A veteran of the FLW Tour, the Bassmaster Elite Series and Major League Fishing, Jacob Wheeler has notched victories at all levels of competition.
This year, however, Wheeler is writing a new chapter in his career history, as he and 79 other professional anglers embark on a journey with the MLF Bass Pro Tour.
As this year’s Tour calendar shifts into high gear, let’s talk to Jacob to learn more about his fishing roots and the techniques that have put him on top of a very exclusive club.
Q: How did you get started in professional bass fishing?
“If there’s one thing I loved more than anything as a kid, it was fishing. That was my passion at an early age; I just felt like it was my calling. As a second grader, I even went to career day at my school dressed as a professional bass angler – that’s what I wanted to do, and I was adamant about it.
“From the fishing perspective, something changed for me when I was about 16 years old: that’s when I felt like I had learned to pattern bass. I didn’t have to just fish spots anymore or chase distant memories. Now, I had the tools to go to an entirely new lake and figure it out for myself. That gave me the confidence to start fishing junior-level tournaments, and eventually put me into the position that I’m in today.”
Q: What do you like most about the MLF Bass Pro Tour format?
“It’s interesting – in basically every sport other than fishing, everyone playing the game knows the score. Whether you’re on the field, on the bench, or even in the stands, you know exactly what needs to be done to win. Now, consider fishing: in most of the major tour-level events, and basically all of the smaller ones, every angler is fishing in the dark while they’re on the water. They have almost no idea about how everyone else is doing, and they can’t use that information as part of their own decision-making process.
“What I like most about the MLF Pro Bass Tour format is that I know immediately where I stand compared to the rest of the field. During my time fishing in the MLF Cups, I could learn where I stood at a moment’s notice – am I behind the eight-ball; am I ahead – and that information helped make a lot of decisions for me. I truly believe that the MLF format allows anglers to adjust and make the decisions needed to get into the best possible position to win.”
Q: How do you prepare for a tournament?
“Before I get to the lake for the beginning of practice, I have already invested a full week – if not more – getting ready to hit the water. Part of that is tackle prep. I think carefully about the time of year that we’ll be fishing and the seasonal pattern that I expect. Then, I then dig deep into my notes and experiences from that lake – and similar ones – to start rigging my rods. I will prepare somewhere in the neighborhood of 35 Duckett rods, stringing them up with new Sufix line and tying on baits. I don’t like to burn valuable practice time just tying up, so I arrive at the lake with a big arsenal of pre-rigged rods. I’m sure that I spend a full day, if not two, just dealing with rods.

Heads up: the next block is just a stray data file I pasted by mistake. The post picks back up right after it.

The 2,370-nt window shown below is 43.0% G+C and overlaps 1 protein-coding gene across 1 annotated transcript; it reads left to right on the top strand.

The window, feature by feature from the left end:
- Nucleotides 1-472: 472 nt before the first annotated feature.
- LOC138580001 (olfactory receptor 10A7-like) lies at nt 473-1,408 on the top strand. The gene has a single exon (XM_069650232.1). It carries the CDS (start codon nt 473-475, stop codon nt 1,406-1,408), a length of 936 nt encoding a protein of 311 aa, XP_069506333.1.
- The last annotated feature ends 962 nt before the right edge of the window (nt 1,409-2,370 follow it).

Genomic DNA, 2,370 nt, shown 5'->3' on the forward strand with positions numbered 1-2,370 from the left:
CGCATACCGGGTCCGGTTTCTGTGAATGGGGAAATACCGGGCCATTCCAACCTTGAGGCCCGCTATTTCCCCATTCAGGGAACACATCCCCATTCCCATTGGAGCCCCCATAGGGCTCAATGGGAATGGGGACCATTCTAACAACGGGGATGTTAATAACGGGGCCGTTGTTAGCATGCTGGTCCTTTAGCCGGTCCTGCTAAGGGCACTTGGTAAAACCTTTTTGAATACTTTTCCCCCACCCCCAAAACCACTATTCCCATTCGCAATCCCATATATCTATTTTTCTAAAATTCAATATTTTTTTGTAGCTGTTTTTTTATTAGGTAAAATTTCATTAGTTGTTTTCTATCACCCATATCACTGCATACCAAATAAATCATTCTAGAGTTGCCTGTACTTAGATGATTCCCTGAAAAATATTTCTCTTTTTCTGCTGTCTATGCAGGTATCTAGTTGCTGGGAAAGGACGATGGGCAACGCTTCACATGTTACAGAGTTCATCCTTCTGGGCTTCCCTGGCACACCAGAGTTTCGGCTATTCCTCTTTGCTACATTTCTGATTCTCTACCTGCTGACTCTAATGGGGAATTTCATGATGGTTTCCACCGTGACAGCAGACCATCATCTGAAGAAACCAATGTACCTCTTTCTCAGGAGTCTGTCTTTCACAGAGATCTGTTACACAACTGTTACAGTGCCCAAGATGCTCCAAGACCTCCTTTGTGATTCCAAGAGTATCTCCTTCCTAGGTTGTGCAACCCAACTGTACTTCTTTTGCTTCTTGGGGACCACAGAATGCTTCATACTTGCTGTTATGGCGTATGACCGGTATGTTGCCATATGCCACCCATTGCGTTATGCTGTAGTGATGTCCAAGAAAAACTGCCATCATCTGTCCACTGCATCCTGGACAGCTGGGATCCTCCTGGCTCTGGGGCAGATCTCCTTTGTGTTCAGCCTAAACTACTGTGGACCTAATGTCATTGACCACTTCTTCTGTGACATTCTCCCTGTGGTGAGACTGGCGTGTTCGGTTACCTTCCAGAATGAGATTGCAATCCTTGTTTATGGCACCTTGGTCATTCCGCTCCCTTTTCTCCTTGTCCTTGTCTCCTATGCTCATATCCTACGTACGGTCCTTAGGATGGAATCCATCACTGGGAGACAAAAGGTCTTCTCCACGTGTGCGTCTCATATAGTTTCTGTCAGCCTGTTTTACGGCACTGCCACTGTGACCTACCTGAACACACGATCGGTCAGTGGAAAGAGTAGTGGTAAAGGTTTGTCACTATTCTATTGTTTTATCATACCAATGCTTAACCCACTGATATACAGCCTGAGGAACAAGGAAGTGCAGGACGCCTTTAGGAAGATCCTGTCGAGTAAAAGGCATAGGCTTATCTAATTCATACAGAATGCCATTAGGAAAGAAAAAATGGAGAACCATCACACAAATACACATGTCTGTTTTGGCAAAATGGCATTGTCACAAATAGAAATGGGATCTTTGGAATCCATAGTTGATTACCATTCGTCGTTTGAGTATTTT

MLF Pro Tips: Jacob Wheeler
“Once my rods are ready, I shift to map study. I want to know the lake we’ll be fishing very well. Part of that comes from aerial photography and satellite imagery, like the pictures that any angler can find on Google Earth. Those images often tell me a lot about vegetation and how steep the banks are. The other part of map study comes from reviewing the topographic and depth contour maps that are available for the lake. Navionics maps and Lowrance C-Maps play a big part in my tournament preparation, and of course I rely on them during competition too. When the clock is ticking, I want to focus on areas holding the biggest concentrations of fish that are all doing the same thing – and detailed preparation before an event helps me to do that.”
Q: Imagine you could only rig three rods for a spring tournament. What would they be?
“Let’s assume this is an event where most of the bass are in the pre-spawn phase. That means there will be some fish deep, and other fish that have moved up shallow, closer to the bank.
“For my first rod, I’ll have a jerkbait or crankbait tied on. This will be for those deeper fish, the ones that are still staging off the bank. When the water is 55 degrees or colder, it’s hard to beat a Rapala Shad Rap, for both numbers and quality of fish.
“For my second rod, I’ll have a jig, which is probably the world’s most versatile bait. Something like a 1/2-ounce hand-tied jig in green pumpkin with a compact craw trailer. I can fish that bait in laydowns, along rock banks and by docks. No matter what my other options are, I’m always going to have a jig tied on and ready to fish.
“If there is any color or stain in the water, my third rod is going to be rigged with a Z-Man ChatterBait, either 3/8- or 1/2-ounce, in white or black. That bait makes such a great commotion, and in water that is too shallow for me to fish a crank or a jerkbait, I’ll reach for a ChatterBait to catch ’em instead.”